Dear friends —
Anyone who’s followed this blog may have noticed my infrequent posts compared to past years. I realize there is a combination of reasons for that problem, including:
- I’ve got kids and life is busy
- I get home from work and am exhausted
- So many of the 1980s stars continue to die
The exterior of the old Boston Garden
I originally started this blog to remember the good times of watching ’80s wrestling in Boston. I have so many vivid, fond memories of matches I saw at the old Boston Garden and Continue reading
I wanted to write a brief post on the death of Nikolai Volkof, who died on July 29 at age 70. Volkoff was a well-known heel in the 1970s WWWF, battling Bruno Sammartino among many others, before returning in to the WWF in 1984 to start the run he was most well remembered for.
Volkoff teamed with the Iron Sheik as a cartoonish bad guy duo managed by Freddie Blassie, and just before each of their matches began, Volkoff would sing Continue reading
With the 2017 WWE Survivor Series coming up, I decided to watch a match I had not seen in a long time: The epic, 10-team Survivor Series elimination contest from 1988.
The bout culminated in a rare double turn, as Mr. Fuji — “the devious one,” said Gorilla Monsoon during commentary — betrayed Tag Team Champions Demolition and instead sided with opponents The Powers of Pain.
Ax and Smash of Demolition had been heels since their arrival, but Fuji’s actions made them babyfaces, and the opposite happened when the Powers of Pain — Warlord and Barbarian — lifted Fuji on their shoulders after winning the match.
The other notable thing that many long-time WWF fans remember about the match is Continue reading
Let’s continue my look back 30 years ago to the original WrestleMania at Madison Square Garden by running down the big matches on March 31, 1985. Please check my prior posts in this series about the build-up for WrestleMania and a review of the preliminary matches on the supercard.
- Nikolai Volkoff and the Iron Sheik defeat Barry Windham and Mike Rotundo to win the WWF Tag Team Title – The match was short, but all action and was probably the best in-ring performance of this Mania. Captain Lou Albano accompanied the babyfaces to the ring, while Classy Freddie Blassie managed Sheik and Volkoff. Jesse “The Body” Ventura, on color commentary with Gorilla Monsoon, actually claimed Volkoff was a former Olympian. There were some great, simple spots in the match, including Sheik accidentally dropkicking Volkoff (I’m not sure I ever saw Sheik do another dropkick since then) and a high backdrop by Rotundo. Fans at the time buzzed about the ending, when Sheik broke Blassie’s cane over Windham’s back, leading to the title change. Interesting to note that Rotundo performed in the original WrestleMania, and this year his son, Bray Wyatt, faces the Undertaker at WrestleMania 31.
- Andre the Giant defeats Big John Studd in the $15,000 bodyslam challenge – The rules were simple: If Andre slammed Studd, he would win $15,000 in cash in a duffel bag; if Studd wasn’t slammed, Andre had to retire. As you might imagine, this was the typical slow match these two often did, with the prerequisite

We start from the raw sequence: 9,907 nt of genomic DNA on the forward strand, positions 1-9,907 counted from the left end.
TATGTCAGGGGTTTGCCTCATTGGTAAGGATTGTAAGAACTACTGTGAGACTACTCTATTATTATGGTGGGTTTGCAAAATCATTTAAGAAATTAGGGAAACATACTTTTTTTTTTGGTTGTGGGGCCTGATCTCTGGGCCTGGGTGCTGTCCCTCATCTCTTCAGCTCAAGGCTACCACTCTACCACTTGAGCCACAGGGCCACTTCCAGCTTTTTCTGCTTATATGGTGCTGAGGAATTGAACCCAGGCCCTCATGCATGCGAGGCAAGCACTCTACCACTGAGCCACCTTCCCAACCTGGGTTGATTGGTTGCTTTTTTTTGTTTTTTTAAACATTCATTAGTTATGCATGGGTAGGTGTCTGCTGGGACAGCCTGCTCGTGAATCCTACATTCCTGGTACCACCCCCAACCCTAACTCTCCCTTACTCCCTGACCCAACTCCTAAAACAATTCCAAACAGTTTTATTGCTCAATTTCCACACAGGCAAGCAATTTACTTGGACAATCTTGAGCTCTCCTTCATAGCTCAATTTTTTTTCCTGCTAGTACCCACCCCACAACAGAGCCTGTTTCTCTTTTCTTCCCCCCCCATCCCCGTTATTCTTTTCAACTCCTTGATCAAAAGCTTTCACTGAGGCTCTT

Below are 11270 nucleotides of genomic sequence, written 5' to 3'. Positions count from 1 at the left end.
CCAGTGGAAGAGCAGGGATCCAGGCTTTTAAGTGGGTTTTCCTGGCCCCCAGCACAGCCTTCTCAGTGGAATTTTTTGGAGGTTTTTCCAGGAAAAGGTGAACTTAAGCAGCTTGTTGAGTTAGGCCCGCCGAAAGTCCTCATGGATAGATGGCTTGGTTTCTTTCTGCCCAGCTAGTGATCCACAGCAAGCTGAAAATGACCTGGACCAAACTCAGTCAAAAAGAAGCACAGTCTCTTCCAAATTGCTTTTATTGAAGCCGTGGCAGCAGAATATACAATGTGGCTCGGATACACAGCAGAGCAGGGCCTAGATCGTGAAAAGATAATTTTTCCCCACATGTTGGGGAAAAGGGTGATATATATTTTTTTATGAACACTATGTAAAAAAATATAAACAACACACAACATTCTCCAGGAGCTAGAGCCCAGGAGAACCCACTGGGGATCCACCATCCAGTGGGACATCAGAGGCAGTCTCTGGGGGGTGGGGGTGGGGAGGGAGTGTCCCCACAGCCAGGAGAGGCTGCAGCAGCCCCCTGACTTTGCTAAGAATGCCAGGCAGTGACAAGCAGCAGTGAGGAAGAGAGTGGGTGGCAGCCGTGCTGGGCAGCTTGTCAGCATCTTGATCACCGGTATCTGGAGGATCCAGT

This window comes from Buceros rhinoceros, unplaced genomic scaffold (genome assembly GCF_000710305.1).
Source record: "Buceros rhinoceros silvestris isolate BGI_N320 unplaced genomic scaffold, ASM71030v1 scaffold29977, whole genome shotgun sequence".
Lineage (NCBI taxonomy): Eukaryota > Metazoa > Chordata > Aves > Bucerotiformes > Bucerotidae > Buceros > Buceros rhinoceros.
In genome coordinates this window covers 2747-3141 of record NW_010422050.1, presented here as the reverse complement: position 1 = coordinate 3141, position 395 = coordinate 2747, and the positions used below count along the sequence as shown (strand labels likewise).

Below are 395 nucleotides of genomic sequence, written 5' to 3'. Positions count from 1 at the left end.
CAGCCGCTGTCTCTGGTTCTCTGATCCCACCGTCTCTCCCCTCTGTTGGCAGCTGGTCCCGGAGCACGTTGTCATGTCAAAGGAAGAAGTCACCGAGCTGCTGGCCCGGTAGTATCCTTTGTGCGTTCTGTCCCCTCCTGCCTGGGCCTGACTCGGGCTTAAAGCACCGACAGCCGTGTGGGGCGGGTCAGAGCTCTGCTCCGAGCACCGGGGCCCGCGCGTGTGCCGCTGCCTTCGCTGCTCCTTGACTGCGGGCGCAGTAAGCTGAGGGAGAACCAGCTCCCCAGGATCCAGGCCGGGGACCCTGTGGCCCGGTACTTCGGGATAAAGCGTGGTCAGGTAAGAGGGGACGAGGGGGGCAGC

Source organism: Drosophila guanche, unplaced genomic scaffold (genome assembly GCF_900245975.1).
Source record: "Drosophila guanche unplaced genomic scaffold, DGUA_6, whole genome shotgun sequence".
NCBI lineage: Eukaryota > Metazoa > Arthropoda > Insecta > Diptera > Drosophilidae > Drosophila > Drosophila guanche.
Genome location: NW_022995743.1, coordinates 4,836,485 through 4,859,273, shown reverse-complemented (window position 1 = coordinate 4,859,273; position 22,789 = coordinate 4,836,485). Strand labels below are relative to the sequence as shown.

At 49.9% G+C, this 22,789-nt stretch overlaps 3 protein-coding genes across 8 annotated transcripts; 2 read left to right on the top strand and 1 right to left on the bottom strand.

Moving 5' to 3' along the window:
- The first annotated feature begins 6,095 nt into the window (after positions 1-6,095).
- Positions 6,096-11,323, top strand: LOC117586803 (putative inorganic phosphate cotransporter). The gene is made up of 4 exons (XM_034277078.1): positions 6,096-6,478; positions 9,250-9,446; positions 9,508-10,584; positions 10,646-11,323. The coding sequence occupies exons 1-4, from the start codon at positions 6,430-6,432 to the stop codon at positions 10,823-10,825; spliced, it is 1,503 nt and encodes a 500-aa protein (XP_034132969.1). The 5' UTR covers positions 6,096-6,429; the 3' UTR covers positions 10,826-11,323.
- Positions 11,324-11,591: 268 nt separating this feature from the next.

rest holdbearhug from Andre. The slam came out of nowhere, and then Andre attempted to throw the cash to the crowd, but Studd’s manager, Bobby Heenan, ran up and stole the bag from Andre. The crowd went nuts at the end of the match after getting the slam they wanted.
This week, I had the chance to watch a video blog by Van Halen singer David Lee Roth titled, “A Personal History of Professional Wrestling, Part 1,” which was highlighted for me by his commentary about Nikolai Volkoff.
The 30-minute clip has plenty of zany moments as only Roth can deliver them.
In the beginning, he talks of Continue reading
I recently posted a podcast with John Cena, Sr. — the father of WWE superstar John Cena, who headlines WrestleMania 29 against the Rock — who talked to me about the first WrestleMania in 1985, Bruno Sammartino going into the WWE Hall of Fame, and his memories of the wrestling cards at the old Boston Garden. For those of you who were unable to hear the podcast or didn’t have time, below is the complete transcript of the interview. Continue reading
A certain segment of the pro wrestling community was up in arms after Monday Night Raw featured an angle that played off the real-life heart attack and near death of Jerry “The King” Lawler.
Some said the angle was in poor taste, particularly when Paul Heyman feigned his own heart attack and WWE Heavyweight Champion CM Punk pretended to administer CPR.
But such garish actions on wrestling aren’t exclusive to 2012. Unfortunately for all of us, the McMahon family has set a low bar at least since the early 1980s about what types of angles and heat are appropriate.
Here are some less-than-stellar moments that I can recall growing up Continue reading